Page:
On 14 September at the Royal Botanic Gardens in Edinburgh, Observatree held its 2017 project conference. This was designed to celebrate our achievements and share what we have learned over the past four years.  An international audience was invited to talk about the project and the wider role that Citizen Science can play in tree health early warning systems within Europe.

Several of the Observatree team gave presentations on:

  • project aims
  • survey results
  • pest and disease training
  • how we’ve evaluated the project
  • networks we’ve established

One of the project’s volunteers, David Griffith, talked about his survey work, motivation and how he enjoys participating in Observatree.

Presentations were also given by Professor Gerry Saddler, Chief Plant Health Officer for Scotland, and Professor Nicola Spence, Defra’s Chief Plant Health Officer. These outlined the importance, and further potential, of Citizen Science in monitoring tree health within the UK and beyond. This point was emphasised further as we learned about:

  • volunteers recording invasive pests in Slovenia (including tree pests and diseases)
  • how volunteers are helping to monitor forest health in Poland
  • how the spread of diseases, such as plane wilt, in Greece has led to a campaign to raise public awareness of tree pests and diseases together with the importance of biosecurity

Good communications is the key

Observatree is a successful, award-winning project. In addition to establishing our volunteer network, we have done a considerable amount of work to raise awareness of tree pests and diseases to many within the UK.  This includes the creation of numerous free educational resources.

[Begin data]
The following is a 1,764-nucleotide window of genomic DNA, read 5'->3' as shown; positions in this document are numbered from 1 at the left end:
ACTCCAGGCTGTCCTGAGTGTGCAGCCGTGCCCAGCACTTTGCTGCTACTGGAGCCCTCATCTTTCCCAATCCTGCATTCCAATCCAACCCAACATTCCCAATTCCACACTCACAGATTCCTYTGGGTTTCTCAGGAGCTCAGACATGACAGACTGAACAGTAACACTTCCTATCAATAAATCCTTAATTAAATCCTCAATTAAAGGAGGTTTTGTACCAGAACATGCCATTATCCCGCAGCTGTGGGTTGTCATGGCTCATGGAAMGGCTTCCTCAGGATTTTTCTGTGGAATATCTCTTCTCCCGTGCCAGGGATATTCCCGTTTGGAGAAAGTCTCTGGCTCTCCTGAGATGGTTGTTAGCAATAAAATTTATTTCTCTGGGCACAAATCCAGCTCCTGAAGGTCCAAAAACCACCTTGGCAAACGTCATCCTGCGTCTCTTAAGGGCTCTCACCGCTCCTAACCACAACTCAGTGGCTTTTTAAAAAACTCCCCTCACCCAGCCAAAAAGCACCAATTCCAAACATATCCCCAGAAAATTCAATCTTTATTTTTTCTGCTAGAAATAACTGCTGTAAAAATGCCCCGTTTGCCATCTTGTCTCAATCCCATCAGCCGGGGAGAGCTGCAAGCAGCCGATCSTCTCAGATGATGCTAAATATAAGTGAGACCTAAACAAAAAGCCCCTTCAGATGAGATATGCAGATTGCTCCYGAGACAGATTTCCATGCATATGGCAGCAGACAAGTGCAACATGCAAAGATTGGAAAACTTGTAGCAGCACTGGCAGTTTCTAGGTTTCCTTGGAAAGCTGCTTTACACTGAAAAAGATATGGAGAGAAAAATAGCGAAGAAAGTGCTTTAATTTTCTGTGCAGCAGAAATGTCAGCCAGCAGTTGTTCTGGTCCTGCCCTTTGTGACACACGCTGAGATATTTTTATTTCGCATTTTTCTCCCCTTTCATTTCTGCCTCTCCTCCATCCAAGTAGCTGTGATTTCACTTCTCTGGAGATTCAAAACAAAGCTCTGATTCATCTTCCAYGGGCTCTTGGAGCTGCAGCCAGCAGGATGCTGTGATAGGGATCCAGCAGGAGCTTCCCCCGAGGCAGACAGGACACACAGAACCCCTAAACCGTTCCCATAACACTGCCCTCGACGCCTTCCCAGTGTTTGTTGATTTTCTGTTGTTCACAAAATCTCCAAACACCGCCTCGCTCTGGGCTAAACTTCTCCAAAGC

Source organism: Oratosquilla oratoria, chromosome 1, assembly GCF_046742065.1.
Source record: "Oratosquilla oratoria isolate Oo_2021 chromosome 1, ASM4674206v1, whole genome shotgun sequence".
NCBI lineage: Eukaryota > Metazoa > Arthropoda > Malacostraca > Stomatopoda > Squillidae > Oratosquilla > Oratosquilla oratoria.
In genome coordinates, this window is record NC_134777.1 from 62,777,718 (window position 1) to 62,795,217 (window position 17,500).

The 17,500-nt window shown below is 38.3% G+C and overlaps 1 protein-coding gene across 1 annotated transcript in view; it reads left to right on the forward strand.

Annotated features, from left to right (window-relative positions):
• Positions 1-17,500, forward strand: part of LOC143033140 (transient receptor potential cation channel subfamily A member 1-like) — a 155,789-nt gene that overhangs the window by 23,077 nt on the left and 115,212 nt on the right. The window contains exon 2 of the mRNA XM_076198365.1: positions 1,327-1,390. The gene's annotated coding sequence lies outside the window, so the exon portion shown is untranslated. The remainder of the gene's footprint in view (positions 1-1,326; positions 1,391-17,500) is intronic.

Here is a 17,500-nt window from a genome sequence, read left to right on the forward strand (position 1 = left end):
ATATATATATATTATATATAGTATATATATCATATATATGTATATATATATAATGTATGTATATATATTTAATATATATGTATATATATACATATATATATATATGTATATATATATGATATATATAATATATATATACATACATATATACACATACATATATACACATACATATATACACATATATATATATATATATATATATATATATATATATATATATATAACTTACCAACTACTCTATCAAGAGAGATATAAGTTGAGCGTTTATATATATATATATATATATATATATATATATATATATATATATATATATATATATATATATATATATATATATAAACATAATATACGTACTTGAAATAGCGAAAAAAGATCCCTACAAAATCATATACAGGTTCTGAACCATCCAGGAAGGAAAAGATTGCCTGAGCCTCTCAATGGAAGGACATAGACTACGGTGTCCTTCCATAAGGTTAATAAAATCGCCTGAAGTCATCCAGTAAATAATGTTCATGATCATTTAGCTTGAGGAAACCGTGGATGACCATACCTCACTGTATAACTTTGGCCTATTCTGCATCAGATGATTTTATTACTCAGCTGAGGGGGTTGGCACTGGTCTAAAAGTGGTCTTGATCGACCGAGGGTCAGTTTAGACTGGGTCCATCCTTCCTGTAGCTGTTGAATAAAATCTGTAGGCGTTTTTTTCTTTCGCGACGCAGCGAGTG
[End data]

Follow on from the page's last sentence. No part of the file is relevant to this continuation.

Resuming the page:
At the conference we had stands and exhibitions displaying a variety of our training and communication materials for people to review and discuss during breaks.

The fact that Observatree has developed such a good reputation over its short four year lifespan is partly down to the high quality of materials produced and our targeted communications.

During the conference we displayed our latest communication materials.  The first, titled ‘Observatree explained: A layperson’s report’, is a brief non-technical summary of the project. This style of report is produced for all LIFE projects. To accompany this we have also produced our own, more detailed, ‘Good Practice Guidelines: An Observatree Perspective’.  The content of this has been based on experiences and lessons learned over the past four years of the project.

All’s well that ends well

So, with only a few days left of the LIFE Observatree project, we thank LIFE for their contribution and their monitoring team for their support and enthusiasm. We would also like to wish LIFE a happy 25th anniversary.

A new beginning…..

But this is not the end of Observatree!  The project will continue for the foreseeable future, funded initially by existing partners. Watch this space as phase two of Observatree develops and we build upon these tested foundations.